The Bobby Valentine Experiment Has To End

Can someone competent please don this Bobby Valentine disguise and manage the Red Sox?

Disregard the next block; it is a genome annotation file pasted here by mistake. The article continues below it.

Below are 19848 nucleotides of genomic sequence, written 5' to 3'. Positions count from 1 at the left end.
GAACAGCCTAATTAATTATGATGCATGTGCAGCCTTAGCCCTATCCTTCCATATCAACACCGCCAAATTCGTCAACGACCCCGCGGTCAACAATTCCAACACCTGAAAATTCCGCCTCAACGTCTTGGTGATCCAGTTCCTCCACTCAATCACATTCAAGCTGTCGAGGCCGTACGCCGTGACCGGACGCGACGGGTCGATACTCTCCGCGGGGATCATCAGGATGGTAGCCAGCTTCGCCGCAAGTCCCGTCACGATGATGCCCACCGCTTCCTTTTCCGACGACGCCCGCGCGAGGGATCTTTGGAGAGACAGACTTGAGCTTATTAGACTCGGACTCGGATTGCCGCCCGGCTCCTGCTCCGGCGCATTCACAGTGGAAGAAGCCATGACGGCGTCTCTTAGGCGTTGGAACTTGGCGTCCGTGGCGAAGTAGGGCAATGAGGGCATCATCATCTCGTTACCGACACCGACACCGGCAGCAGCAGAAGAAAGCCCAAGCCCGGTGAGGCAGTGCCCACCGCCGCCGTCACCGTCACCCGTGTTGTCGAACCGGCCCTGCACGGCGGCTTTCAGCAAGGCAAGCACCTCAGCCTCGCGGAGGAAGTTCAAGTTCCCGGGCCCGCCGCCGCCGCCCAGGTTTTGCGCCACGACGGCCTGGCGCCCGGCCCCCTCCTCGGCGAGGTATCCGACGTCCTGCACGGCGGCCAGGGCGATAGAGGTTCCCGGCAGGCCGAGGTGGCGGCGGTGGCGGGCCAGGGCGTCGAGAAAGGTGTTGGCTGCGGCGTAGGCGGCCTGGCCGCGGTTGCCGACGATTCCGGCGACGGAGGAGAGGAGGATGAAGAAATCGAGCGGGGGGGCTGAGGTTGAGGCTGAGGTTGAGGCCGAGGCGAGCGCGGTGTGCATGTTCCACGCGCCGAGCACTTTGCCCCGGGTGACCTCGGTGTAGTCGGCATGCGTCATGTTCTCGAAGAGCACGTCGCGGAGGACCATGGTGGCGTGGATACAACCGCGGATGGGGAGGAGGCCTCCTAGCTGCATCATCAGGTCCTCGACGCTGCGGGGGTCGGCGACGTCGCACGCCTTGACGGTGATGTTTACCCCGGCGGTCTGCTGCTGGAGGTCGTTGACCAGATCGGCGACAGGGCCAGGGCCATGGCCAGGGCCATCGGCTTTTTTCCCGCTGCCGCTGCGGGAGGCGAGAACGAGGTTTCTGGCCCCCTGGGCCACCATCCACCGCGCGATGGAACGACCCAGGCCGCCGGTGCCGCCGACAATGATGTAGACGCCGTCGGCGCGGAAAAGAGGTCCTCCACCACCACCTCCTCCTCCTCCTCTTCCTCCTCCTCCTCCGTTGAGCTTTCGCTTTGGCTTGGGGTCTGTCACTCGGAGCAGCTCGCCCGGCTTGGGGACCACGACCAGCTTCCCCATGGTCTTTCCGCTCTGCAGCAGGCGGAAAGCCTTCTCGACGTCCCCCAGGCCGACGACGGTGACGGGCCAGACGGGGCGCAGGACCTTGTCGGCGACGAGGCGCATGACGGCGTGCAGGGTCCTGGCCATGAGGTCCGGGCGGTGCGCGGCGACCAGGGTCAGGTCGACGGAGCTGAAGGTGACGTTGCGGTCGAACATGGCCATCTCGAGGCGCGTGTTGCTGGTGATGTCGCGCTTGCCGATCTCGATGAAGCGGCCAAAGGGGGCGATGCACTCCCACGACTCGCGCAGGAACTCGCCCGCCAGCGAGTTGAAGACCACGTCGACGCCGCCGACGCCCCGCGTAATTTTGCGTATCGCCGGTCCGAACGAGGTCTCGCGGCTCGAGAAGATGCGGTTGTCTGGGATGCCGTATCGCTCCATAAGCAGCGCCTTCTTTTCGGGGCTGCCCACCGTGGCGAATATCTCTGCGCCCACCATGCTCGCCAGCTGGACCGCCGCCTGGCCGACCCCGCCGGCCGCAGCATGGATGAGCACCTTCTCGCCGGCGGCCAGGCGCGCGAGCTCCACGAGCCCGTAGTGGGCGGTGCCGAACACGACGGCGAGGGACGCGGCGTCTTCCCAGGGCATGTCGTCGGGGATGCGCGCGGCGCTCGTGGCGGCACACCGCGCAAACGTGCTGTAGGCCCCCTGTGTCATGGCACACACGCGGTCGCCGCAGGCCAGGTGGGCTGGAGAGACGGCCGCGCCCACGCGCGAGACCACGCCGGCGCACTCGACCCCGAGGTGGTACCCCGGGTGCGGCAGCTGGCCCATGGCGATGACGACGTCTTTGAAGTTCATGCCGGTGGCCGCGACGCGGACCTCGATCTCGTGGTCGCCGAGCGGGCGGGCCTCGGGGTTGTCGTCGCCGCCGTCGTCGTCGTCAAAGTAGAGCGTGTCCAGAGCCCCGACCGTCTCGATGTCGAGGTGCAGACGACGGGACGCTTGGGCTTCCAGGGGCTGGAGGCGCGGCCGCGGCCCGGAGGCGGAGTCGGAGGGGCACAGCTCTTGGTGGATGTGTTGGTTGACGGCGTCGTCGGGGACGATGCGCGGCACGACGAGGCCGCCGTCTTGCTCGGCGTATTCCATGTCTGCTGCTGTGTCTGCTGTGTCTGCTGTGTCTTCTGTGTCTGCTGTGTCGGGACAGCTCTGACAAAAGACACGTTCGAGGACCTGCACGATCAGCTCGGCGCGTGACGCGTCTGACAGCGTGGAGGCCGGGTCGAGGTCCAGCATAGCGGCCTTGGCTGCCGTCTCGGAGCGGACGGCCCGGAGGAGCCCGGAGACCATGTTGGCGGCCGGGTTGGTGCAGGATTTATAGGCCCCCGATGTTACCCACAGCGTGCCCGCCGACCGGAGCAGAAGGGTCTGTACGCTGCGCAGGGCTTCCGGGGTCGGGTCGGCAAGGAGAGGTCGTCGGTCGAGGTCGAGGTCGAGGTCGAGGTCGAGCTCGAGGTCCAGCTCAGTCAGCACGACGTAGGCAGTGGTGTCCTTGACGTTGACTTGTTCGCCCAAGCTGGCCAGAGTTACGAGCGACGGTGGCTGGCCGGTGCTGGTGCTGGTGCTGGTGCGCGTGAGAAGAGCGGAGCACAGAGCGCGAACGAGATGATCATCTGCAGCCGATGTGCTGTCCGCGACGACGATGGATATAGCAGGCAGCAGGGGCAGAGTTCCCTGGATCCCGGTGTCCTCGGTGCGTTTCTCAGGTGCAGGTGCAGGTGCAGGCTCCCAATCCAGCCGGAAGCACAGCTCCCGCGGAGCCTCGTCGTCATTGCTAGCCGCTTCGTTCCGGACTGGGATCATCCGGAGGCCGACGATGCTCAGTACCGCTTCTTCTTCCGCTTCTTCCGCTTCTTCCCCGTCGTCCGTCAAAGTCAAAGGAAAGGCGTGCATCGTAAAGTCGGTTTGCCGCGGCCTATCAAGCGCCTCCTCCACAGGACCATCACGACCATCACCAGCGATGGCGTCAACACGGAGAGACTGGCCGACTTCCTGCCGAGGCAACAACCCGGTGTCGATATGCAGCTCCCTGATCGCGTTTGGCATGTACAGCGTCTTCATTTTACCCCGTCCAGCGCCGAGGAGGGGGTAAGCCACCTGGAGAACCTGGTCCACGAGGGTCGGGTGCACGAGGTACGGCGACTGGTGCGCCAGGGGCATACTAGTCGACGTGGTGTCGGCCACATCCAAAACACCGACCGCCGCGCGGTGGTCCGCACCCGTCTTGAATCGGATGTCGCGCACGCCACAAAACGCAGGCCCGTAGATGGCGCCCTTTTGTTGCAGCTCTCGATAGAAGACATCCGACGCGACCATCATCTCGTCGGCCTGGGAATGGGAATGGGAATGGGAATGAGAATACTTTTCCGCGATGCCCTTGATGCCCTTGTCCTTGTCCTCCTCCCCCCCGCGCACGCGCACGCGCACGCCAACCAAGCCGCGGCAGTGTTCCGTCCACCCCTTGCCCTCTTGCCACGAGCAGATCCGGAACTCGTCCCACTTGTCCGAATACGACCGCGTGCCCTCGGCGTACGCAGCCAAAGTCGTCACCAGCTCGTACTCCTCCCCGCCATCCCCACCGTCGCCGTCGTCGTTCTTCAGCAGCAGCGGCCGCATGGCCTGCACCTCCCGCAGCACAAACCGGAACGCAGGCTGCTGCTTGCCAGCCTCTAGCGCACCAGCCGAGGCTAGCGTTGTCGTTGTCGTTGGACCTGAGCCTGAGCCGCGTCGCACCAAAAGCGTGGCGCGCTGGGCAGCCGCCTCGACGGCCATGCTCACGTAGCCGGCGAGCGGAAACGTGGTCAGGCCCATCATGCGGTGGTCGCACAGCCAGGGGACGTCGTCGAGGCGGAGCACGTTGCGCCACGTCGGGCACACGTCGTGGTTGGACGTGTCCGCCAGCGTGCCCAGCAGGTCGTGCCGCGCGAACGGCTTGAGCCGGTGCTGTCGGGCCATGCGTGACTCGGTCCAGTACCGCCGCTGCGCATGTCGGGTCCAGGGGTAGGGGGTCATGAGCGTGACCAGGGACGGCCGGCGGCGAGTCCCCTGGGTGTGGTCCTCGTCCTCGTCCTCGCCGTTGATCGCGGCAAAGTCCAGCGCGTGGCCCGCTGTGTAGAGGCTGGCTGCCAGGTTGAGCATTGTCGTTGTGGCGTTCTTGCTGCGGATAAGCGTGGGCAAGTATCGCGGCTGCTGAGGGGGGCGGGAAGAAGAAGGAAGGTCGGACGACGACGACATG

Bobby Valentine has to go. The naming of Mr. Valentine as manager of the Boston Red Sox on December 2, 2011 was a mistake, and the Red Sox ownership group needs to man up and admit their failure if the organization wants to compete over the final 132 games of the regular season. The hiring of Valentine was made to help the organization disassociate themselves as much as they possible could from the collapse of September 2011, and ownership thought that hiring a happy-go-lucky personality who had been to the World Series once before (lost to the 2000 World Series to the Yankees while managing the Mets) would be enough, and in doing so John Henry, Tom Werner and Larry Lucchino proved that they know less about baseball than they do about running a business. These four gentlemen, along with the loss of Theo Epstein to the Chicago Cubs (and the ensuing battle for compensation, which ended with the Red Sox getting an injured Chris Carpenter), have turned what was once a very likable team into the laughingstock of the 2012 season.  This current ownership group would never put the team up for sale (even though John Henry and Tom Werner seem preoccupied with Fenway Sports Group which owns Liverpool F.C. in the English Premier League and Roush Fenway Racing in NASCAR), so the only other solution would be to let Valentine go and see if somebody else can manage the team that General Manager Ben Cherington is trying to assemble.